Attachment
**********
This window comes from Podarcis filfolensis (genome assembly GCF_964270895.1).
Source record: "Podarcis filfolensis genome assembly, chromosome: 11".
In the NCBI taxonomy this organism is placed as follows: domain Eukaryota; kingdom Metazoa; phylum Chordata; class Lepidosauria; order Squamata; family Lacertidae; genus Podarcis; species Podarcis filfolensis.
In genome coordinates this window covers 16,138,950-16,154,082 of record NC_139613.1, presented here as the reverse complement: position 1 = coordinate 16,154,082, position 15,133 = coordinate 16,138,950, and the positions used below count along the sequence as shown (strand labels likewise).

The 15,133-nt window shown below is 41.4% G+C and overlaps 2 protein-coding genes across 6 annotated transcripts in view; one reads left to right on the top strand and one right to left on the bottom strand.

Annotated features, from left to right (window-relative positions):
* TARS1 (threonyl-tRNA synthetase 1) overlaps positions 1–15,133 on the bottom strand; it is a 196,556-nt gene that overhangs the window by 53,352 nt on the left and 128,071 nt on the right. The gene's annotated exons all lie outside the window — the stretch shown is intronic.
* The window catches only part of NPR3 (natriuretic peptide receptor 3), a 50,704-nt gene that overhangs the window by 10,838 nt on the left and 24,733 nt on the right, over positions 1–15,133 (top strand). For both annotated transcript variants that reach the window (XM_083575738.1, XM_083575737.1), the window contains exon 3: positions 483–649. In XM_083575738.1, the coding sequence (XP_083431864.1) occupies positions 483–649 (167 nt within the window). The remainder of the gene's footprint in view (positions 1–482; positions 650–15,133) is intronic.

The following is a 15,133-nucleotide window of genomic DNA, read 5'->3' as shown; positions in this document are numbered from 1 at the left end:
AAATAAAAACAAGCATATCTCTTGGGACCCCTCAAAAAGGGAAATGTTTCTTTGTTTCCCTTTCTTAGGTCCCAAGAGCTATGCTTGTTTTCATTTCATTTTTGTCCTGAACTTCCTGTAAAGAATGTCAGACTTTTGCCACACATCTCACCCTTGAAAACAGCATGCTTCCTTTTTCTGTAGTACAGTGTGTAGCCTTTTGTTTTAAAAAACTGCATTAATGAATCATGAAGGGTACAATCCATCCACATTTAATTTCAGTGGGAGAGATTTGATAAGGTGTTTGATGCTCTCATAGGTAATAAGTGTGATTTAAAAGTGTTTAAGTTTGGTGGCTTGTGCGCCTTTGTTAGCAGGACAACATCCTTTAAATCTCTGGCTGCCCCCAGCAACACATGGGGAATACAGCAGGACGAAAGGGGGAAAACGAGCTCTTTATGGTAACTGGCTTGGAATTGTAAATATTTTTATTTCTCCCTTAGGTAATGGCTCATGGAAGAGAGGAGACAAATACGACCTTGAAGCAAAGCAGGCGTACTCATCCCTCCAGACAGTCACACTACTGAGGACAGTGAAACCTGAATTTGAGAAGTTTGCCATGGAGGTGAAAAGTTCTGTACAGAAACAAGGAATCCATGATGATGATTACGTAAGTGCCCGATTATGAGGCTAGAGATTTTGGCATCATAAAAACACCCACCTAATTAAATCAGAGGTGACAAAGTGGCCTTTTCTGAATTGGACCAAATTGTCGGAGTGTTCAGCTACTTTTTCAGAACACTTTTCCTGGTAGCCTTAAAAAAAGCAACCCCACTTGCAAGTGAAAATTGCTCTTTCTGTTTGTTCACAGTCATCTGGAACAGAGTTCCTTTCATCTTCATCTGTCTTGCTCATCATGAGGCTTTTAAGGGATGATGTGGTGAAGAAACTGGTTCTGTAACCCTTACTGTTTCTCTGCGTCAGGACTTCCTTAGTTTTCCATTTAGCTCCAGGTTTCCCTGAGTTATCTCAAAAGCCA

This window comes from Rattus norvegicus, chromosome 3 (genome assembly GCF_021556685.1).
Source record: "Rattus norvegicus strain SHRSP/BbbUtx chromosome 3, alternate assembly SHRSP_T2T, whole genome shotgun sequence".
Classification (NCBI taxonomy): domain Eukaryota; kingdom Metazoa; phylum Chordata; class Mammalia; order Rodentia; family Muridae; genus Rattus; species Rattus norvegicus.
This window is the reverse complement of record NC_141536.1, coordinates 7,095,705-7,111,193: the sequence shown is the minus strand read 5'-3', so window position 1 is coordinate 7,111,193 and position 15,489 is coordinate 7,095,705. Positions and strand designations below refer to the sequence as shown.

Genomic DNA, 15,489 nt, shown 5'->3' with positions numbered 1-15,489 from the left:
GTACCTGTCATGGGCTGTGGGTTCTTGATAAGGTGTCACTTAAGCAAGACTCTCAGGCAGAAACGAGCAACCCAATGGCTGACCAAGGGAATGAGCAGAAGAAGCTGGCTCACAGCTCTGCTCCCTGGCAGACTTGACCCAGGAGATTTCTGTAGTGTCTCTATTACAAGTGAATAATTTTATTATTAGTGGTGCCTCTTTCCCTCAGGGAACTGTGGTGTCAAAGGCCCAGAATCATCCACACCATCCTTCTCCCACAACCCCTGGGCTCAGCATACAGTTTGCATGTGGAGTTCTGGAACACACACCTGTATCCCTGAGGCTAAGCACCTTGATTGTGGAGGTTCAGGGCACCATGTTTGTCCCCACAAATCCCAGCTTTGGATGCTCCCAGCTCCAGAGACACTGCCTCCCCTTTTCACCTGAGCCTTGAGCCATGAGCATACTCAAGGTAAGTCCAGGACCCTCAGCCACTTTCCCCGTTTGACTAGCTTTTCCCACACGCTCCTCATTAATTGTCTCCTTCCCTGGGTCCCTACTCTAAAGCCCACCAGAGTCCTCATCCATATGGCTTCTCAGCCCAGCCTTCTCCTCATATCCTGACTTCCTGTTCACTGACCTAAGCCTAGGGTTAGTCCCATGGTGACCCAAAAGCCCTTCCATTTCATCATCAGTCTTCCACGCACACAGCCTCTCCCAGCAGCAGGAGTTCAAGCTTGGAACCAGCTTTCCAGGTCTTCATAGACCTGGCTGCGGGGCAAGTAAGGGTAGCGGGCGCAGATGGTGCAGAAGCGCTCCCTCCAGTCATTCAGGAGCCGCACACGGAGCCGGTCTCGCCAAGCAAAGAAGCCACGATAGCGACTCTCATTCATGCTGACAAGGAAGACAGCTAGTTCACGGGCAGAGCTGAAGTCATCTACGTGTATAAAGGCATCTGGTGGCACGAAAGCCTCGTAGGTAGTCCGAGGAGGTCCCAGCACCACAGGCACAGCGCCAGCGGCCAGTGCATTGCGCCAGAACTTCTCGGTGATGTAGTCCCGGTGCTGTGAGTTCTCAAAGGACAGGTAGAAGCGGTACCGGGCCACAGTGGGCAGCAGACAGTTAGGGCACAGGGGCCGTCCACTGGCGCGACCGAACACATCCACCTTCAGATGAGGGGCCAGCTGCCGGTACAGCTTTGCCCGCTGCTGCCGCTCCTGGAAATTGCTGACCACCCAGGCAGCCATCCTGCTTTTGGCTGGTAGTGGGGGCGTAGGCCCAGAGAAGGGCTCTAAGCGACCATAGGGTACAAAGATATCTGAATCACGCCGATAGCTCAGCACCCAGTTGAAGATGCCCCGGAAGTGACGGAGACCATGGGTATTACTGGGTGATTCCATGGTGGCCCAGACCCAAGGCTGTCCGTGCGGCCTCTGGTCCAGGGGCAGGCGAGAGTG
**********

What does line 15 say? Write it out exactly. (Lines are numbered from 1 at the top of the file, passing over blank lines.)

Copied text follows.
Genomic DNA, 15,489 nt, shown 5'->3' with positions numbered 1-15,489 from the left: